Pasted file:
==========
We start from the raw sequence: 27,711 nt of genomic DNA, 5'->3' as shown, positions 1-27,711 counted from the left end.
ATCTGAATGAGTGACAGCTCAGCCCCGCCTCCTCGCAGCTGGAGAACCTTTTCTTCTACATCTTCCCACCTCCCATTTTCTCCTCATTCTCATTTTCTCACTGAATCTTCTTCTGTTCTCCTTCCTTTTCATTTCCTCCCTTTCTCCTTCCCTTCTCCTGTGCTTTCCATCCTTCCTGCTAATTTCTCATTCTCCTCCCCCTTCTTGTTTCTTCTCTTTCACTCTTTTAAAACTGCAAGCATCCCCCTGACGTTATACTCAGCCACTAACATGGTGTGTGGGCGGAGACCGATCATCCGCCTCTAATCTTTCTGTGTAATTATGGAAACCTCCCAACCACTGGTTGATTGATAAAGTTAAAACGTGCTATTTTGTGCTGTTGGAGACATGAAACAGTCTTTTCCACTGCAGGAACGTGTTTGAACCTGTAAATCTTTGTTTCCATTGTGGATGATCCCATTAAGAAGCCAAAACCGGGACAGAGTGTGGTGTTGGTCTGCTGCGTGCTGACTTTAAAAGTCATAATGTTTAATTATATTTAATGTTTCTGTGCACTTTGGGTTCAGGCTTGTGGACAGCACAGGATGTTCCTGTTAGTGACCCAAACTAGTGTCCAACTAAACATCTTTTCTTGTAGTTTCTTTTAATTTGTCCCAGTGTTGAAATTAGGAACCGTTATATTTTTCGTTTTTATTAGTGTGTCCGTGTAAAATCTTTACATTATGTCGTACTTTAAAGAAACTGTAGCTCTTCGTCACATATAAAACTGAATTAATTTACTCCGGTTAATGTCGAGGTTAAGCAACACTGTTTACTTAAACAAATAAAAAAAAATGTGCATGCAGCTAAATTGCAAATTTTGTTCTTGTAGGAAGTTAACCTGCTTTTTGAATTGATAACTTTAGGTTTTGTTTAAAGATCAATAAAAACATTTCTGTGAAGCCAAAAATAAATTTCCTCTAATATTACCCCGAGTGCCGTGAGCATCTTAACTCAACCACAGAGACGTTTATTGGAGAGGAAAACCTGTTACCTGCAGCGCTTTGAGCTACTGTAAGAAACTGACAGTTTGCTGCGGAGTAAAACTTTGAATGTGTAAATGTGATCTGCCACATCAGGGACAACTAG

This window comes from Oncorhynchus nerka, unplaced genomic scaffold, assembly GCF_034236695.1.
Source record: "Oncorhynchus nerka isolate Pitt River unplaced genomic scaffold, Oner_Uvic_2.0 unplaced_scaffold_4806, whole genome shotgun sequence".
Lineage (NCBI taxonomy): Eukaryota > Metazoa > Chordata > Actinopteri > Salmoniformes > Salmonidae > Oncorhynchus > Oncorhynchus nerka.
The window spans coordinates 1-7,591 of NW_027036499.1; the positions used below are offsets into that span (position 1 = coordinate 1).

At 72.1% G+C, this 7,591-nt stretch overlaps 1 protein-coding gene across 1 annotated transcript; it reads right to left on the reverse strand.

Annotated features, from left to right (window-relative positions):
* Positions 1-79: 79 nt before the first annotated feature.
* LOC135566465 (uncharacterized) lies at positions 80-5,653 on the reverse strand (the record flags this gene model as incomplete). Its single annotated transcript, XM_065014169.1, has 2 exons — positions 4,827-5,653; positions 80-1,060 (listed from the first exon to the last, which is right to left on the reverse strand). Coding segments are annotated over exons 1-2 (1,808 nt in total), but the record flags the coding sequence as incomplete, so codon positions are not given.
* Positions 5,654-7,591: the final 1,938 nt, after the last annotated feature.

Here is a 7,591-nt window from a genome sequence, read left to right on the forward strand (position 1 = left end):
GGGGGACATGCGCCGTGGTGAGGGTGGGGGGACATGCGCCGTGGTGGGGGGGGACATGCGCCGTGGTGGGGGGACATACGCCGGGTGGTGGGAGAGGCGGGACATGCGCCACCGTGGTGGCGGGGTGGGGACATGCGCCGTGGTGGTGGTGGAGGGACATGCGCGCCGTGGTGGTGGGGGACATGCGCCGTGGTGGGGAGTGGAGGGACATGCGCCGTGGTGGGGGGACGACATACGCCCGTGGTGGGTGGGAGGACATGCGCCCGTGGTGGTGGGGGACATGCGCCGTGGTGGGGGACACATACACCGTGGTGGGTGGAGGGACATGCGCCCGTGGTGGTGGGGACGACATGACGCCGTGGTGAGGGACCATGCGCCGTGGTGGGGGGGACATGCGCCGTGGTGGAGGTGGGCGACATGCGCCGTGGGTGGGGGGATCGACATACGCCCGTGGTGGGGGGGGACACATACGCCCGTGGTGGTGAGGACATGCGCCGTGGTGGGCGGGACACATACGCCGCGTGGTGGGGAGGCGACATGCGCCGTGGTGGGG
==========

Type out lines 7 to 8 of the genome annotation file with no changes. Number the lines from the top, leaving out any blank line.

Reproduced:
At 72.1% G+C, this 7,591-nt stretch overlaps 1 protein-coding gene across 1 annotated transcript; it reads right to left on the reverse strand.

Annotated features, from left to right (window-relative positions):